Netter's Concise Orthopaedic Anatomy, 2e (Netter Basic Science)
Netter's Concise Orthopaedic Anatomy, 2e (Netter Basic Science)
by Jon C. Thompson
Edition: Paperback
Price: $55.95
84 used & new from $45.67

7 of 9 people found the following review helpful
5.0 out of 5 stars Them are some impressive bones..., November 17, 2010
Like most people, I picked this one up during the 4th year of medical school to help me with orthopaedic rotations. After using netter's atlas extensively during the 1st year of medical school, I was a little concerned that the book would be filled with too many points that didn't relate to orthopaedics, even with the word "concise" in its title. I was pleasantly surprised, however, to find that the information in this book had very little superfluous information. In additional to pointing out relevant anatomy, the book did a fantastic job giving tid-bits of information about various orthopaedic conditions that are commonly encountered. Don't get me wrong, you would by no means be an expert on a topic after glancing at the clinical cliff notes of this book, but you at least understand the pathology and treatment behind certain conditions. Another helpful aspect of this book included tables that very clearly spelled out different muscles and their innervations. This came in handy when I was on hand surgical rotations, and several faculty commented that my knowledge of upper extremity anatomy was impressive. The only downside to this book is that it doesn't orient the reader to different surgical approaches. It makes a weak attempt, but many times I found myself guessing on what I was looking at on the surgical field. If you want your anatomy to apply to exactly what the surgeon views, I would recommend Hoppenfields surgical exposure book, which is an excellent companion to this one. Together, they make a great combination that can be used to learn orthopaedic anatomy. As a side note, I cannot say that this book would be a good choice for a beginning medical student. It really is geared toward teaching orthopaedic anatomy alone, and a medical student would miss out on a tremendous amount of anatomy by using this book as their atlas. Better pick another atlas unless you are using this one for its given purpose-to study orthopaedics.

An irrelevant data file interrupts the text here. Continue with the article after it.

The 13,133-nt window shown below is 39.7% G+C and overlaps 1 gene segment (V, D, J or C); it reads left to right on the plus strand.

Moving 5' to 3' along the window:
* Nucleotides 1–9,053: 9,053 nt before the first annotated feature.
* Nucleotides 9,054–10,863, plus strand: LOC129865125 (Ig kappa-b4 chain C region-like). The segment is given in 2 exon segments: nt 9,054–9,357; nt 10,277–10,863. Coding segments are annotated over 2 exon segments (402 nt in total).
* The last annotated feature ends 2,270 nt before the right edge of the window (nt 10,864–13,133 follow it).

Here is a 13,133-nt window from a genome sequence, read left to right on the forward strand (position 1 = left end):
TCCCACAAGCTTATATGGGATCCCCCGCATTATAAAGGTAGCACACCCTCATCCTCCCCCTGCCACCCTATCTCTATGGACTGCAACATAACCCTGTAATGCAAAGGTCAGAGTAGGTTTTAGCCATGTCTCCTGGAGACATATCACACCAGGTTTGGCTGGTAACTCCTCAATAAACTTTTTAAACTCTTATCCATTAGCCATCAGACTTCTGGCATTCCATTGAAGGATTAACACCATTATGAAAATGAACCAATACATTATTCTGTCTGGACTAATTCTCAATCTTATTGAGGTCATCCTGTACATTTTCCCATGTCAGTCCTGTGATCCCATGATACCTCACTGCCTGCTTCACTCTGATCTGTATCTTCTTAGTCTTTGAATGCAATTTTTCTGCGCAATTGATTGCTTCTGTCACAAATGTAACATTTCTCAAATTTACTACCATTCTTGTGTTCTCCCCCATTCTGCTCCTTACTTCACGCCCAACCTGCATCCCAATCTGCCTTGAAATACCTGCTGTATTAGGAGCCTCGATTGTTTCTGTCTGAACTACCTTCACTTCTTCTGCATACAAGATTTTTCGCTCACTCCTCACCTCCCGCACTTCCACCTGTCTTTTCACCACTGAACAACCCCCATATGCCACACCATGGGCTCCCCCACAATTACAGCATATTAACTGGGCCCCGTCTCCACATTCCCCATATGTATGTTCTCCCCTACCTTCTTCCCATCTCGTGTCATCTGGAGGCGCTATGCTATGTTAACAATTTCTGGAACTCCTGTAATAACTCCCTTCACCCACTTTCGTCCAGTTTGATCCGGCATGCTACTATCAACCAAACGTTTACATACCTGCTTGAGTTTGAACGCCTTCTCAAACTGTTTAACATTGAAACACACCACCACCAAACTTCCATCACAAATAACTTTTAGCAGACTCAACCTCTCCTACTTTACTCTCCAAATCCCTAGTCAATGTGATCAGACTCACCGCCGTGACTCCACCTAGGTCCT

Case Files Family Medicine, Second Edition (LANGE Case Files)
Case Files Family Medicine, Second Edition (LANGE Case Files)
by Eugene Toy
Edition: Paperback
41 used & new from $7.03

2 of 2 people found the following review helpful
5.0 out of 5 stars Happy with a good source., November 10, 2010
If hindsight is 20/20 and I had to do it again, this book is definitely a keeper. Studying for the family medicine shelf exam is a lot like studying for step 2, and in my experience, I found myself relying on step 2 review material and question banks more than I did on books geared towards family medicine. Though the topics for the family medicine shelf are broad in nature, I was pleasantly surprised with the scope of material that this book covered. It really gave key hitters for things that were seen in the clinic and things that were tested on the shelf exam. However, don't expect it to cover the entire shelf exam. If you want to do well, then I recommend supplementing this book with other review materials for step 2. In my case, I started with case files to cover the basics and then moved on to usmleworld's internal medicine questions. My shelf score came out tip top!


Boards and Wards (Boards and Wards Series)
Boards and Wards (Boards and Wards Series)
by Brad Spellberg
Edition: Paperback
48 used & new from $3.07

6 of 7 people found the following review helpful
4.0 out of 5 stars NOT BAD BUT NOT PERFECT, November 10, 2010